I had a great answer for her: I don't care which way my poems line up. Capitalizing the first word of a line is a convention. I've mostly felt the meaning will come through the convention. Her point makes sense to me, though. Furthermore, few if any old conventions in poetry are universal any more.

    It's just that I may be too lazy to go back and change the formatting on a couple hundred poems.

    Any thoughts?

    Well, any feelings, then?

    Poetic in California

  • Lamont Palmer (8/11/2005 9:45:00 AM) Post reply | Read 1 reply Stage

    Herb, I thought I'd reply to your comment here. You are right, in some respects. History bears it out; the most original and inventive poets were not always the most popular poets. But it depends on who you feel your audience is, or what voice happens to be your voice. McKuen was a wildly popular poet; was he inventive? No. Is he respected in the poetry world? No. Wallace Stevens is praised as being perhaps the best poet of the 20th century, at least here in the states. Was he inventive? Yes. Was he popular among the people? A resounding NO. Whatever one's poetic voice is, its a coincidence who its going to resonate with; you never know until you start submitting your work. The film world is the same way; 'Citizen Kane' is hailed as the best film ever made; is it as popular as the average Jerry Lewis film shot during the same period? No. Is it a greater artistic achievement than anything Lewis ever made? Yes. Are there people who prefer a Jerry Lewis film, to an Orson Welles film? Yes. Its all about personal choice.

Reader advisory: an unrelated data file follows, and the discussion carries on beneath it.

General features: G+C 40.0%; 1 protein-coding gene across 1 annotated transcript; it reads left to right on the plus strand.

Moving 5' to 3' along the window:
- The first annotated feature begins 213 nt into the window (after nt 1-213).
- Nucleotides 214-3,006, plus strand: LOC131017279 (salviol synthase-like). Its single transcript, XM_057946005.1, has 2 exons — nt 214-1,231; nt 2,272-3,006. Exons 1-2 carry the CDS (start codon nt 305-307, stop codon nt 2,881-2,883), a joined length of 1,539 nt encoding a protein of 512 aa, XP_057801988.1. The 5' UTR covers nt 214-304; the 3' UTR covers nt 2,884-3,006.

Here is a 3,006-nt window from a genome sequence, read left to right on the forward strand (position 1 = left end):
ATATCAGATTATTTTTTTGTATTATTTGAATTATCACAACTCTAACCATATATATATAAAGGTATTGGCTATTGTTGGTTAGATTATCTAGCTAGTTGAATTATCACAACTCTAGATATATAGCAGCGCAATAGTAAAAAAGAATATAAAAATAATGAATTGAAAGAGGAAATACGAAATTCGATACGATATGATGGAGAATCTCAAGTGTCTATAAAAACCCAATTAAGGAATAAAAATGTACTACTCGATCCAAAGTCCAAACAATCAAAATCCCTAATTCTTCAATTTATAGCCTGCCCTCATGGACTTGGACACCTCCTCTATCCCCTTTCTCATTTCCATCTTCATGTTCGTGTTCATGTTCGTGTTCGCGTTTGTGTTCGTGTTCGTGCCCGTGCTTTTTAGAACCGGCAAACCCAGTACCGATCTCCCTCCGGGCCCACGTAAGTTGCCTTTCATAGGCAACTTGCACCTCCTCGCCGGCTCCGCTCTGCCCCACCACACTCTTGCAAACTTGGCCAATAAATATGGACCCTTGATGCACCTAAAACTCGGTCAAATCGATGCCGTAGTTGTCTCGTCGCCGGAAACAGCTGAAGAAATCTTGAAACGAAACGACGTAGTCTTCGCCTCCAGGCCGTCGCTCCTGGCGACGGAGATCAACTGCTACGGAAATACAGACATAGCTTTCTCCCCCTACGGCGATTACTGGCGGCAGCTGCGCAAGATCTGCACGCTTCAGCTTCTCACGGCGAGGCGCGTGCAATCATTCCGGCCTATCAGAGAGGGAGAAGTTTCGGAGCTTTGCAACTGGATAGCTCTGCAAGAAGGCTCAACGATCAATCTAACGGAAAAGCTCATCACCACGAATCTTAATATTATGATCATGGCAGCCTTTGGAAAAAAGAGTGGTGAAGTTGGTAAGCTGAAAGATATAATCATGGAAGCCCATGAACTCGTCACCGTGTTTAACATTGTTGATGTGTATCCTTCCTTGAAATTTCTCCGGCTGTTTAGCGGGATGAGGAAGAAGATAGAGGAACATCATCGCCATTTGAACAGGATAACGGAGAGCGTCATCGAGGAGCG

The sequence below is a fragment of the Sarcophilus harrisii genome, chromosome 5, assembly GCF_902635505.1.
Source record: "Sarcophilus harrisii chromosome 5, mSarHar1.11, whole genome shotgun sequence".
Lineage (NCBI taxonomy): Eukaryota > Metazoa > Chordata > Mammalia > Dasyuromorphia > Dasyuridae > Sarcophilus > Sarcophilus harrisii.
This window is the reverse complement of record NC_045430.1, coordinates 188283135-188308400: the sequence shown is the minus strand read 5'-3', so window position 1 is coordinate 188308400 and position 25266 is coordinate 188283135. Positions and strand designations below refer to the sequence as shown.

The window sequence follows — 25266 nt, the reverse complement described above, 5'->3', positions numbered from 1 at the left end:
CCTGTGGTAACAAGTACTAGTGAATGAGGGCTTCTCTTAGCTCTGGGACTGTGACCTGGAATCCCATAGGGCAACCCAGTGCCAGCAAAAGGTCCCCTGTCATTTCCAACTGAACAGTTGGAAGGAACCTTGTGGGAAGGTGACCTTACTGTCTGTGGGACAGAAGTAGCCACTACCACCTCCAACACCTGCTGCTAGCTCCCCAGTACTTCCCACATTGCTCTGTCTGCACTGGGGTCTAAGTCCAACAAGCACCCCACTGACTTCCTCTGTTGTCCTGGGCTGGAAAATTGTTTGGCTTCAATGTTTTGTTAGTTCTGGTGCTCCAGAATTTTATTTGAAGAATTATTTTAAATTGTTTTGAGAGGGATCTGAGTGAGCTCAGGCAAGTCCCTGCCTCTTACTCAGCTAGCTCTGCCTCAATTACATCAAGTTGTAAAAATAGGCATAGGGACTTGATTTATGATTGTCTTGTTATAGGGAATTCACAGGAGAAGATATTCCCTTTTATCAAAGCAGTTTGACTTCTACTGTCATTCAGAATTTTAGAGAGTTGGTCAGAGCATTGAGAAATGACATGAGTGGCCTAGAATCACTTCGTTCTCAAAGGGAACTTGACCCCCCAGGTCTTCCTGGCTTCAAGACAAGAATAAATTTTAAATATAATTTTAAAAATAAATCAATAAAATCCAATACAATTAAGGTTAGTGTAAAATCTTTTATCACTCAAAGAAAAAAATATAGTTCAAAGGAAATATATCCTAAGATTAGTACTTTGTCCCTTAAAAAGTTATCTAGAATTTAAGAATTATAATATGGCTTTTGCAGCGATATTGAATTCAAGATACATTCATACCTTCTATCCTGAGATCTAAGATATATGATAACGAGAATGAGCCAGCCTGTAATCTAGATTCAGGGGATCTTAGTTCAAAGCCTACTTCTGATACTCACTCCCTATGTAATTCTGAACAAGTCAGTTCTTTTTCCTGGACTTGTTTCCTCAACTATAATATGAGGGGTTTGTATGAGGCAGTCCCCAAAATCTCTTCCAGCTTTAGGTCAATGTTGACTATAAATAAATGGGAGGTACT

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  • Poetry Snob (aka Jefferson Carter) (8/10/2005 9:14:00 PM) Post reply | Read 1 reply Stage